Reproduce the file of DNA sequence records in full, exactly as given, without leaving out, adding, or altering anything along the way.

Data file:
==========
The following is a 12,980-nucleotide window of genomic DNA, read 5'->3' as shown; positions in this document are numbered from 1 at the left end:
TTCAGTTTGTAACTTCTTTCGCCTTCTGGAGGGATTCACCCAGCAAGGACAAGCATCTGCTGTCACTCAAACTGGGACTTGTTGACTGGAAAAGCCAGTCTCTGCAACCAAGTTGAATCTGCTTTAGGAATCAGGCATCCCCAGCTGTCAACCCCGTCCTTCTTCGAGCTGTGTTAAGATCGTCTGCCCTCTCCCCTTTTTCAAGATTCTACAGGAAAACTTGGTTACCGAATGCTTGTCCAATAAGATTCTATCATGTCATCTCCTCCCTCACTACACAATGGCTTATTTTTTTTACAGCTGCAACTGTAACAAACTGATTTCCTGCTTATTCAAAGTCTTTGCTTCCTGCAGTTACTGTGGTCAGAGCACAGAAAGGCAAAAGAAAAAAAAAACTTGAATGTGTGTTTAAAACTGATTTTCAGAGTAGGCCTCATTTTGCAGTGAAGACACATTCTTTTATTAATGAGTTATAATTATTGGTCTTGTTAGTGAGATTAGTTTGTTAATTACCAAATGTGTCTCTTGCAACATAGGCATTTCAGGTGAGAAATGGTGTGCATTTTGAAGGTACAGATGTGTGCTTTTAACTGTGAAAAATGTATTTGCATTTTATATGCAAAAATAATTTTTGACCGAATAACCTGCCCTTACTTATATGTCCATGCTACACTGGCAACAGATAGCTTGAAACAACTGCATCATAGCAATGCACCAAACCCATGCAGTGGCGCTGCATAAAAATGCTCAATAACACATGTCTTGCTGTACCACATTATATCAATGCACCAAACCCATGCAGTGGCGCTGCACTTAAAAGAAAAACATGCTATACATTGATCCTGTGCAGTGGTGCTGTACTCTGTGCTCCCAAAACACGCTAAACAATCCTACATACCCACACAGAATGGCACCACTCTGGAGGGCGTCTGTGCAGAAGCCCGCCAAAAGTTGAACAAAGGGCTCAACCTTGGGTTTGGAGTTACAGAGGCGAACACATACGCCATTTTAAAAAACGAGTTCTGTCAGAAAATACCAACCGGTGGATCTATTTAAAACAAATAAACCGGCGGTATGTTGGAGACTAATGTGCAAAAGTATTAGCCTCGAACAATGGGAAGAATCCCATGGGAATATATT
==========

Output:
The following is a 12,980-nucleotide window of genomic DNA, read 5'->3' as shown; positions in this document are numbered from 1 at the left end:
TTCAGTTTGTAACTTCTTTCGCCTTCTGGAGGGATTCACCCAGCAAGGACAAGCATCTGCTGTCACTCAAACTGGGACTTGTTGACTGGAAAAGCCAGTCTCTGCAACCAAGTTGAATCTGCTTTAGGAATCAGGCATCCCCAGCTGTCAACCCCGTCCTTCTTCGAGCTGTGTTAAGATCGTCTGCCCTCTCCCCTTTTTCAAGATTCTACAGGAAAACTTGGTTACCGAATGCTTGTCCAATAAGATTCTATCATGTCATCTCCTCCCTCACTACACAATGGCTTATTTTTTTTACAGCTGCAACTGTAACAAACTGATTTCCTGCTTATTCAAAGTCTTTGCTTCCTGCAGTTACTGTGGTCAGAGCACAGAAAGGCAAAAGAAAAAAAAAACTTGAATGTGTGTTTAAAACTGATTTTCAGAGTAGGCCTCATTTTGCAGTGAAGACACATTCTTTTATTAATGAGTTATAATTATTGGTCTTGTTAGTGAGATTAGTTTGTTAATTACCAAATGTGTCTCTTGCAACATAGGCATTTCAGGTGAGAAATGGTGTGCATTTTGAAGGTACAGATGTGTGCTTTTAACTGTGAAAAATGTATTTGCATTTTATATGCAAAAATAATTTTTGACCGAATAACCTGCCCTTACTTATATGTCCATGCTACACTGGCAACAGATAGCTTGAAACAACTGCATCATAGCAATGCACCAAACCCATGCAGTGGCGCTGCATAAAAATGCTCAATAACACATGTCTTGCTGTACCACATTATATCAATGCACCAAACCCATGCAGTGGCGCTGCACTTAAAAGAAAAACATGCTATACATTGATCCTGTGCAGTGGTGCTGTACTCTGTGCTCCCAAAACACGCTAAACAATCCTACATACCCACACAGAATGGCACCACTCTGGAGGGCGTCTGTGCAGAAGCCCGCCAAAAGTTGAACAAAGGGCTCAACCTTGGGTTTGGAGTTACAGAGGCGAACACATACGCCATTTTAAAAAACGAGTTCTGTCAGAAAATACCAACCGGTGGATCTATTTAAAACAAATAAACCGGCGGTATGTTGGAGACTAATGTGCAAAAGTATTAGCCTCGAACAATGGGAAGAATCCCATGGGAATATATT